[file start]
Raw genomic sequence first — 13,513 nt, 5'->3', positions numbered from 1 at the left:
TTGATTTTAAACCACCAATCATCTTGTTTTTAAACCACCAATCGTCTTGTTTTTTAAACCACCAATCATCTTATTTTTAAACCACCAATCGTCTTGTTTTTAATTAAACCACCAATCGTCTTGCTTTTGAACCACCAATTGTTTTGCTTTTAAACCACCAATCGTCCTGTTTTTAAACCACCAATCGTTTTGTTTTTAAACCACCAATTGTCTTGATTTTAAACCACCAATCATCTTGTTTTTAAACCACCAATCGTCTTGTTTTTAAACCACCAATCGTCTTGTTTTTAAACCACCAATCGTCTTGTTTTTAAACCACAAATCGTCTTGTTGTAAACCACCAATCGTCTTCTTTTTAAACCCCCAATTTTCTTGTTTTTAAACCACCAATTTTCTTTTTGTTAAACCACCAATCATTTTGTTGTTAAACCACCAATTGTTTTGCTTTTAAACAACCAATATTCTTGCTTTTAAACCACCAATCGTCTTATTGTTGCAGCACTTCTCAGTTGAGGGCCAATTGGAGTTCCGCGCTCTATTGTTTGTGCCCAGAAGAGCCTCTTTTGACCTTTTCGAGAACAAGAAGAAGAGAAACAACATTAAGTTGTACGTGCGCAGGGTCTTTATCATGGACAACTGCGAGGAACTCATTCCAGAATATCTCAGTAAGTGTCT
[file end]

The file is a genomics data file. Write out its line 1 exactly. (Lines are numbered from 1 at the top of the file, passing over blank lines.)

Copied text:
Raw genomic sequence first — 13,513 nt, 5'->3', positions numbered from 1 at the left: